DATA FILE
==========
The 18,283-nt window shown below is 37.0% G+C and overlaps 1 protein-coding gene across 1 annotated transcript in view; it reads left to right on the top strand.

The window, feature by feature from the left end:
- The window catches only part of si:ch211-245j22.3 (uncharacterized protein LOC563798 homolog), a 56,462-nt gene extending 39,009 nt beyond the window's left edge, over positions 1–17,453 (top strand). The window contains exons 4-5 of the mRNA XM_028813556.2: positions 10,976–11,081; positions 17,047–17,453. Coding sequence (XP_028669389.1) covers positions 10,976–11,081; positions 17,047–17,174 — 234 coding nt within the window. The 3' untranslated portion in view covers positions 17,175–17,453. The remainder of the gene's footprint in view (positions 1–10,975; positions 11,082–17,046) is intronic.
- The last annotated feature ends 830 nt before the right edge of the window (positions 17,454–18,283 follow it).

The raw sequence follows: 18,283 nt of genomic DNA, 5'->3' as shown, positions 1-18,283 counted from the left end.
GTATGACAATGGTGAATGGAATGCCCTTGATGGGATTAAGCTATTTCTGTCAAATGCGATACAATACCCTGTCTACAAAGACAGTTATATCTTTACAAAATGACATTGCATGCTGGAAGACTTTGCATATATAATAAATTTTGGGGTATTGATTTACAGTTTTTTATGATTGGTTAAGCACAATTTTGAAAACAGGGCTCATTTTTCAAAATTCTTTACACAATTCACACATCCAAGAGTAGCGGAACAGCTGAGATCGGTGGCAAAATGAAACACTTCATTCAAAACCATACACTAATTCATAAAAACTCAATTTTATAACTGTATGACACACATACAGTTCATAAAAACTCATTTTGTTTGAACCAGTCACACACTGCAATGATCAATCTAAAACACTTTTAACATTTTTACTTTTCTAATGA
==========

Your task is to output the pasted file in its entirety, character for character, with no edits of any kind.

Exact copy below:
The 18,283-nt window shown below is 37.0% G+C and overlaps 1 protein-coding gene across 1 annotated transcript in view; it reads left to right on the top strand.

The window, feature by feature from the left end:
- The window catches only part of si:ch211-245j22.3 (uncharacterized protein LOC563798 homolog), a 56,462-nt gene extending 39,009 nt beyond the window's left edge, over positions 1–17,453 (top strand). The window contains exons 4-5 of the mRNA XM_028813556.2: positions 10,976–11,081; positions 17,047–17,453. Coding sequence (XP_028669389.1) covers positions 10,976–11,081; positions 17,047–17,174 — 234 coding nt within the window. The 3' untranslated portion in view covers positions 17,175–17,453. The remainder of the gene's footprint in view (positions 1–10,975; positions 11,082–17,046) is intronic.
- The last annotated feature ends 830 nt before the right edge of the window (positions 17,454–18,283 follow it).

The raw sequence follows: 18,283 nt of genomic DNA, 5'->3' as shown, positions 1-18,283 counted from the left end.
GTATGACAATGGTGAATGGAATGCCCTTGATGGGATTAAGCTATTTCTGTCAAATGCGATACAATACCCTGTCTACAAAGACAGTTATATCTTTACAAAATGACATTGCATGCTGGAAGACTTTGCATATATAATAAATTTTGGGGTATTGATTTACAGTTTTTTATGATTGGTTAAGCACAATTTTGAAAACAGGGCTCATTTTTCAAAATTCTTTACACAATTCACACATCCAAGAGTAGCGGAACAGCTGAGATCGGTGGCAAAATGAAACACTTCATTCAAAACCATACACTAATTCATAAAAACTCAATTTTATAACTGTATGACACACATACAGTTCATAAAAACTCATTTTGTTTGAACCAGTCACACACTGCAATGATCAATCTAAAACACTTTTAACATTTTTACTTTTCTAATGA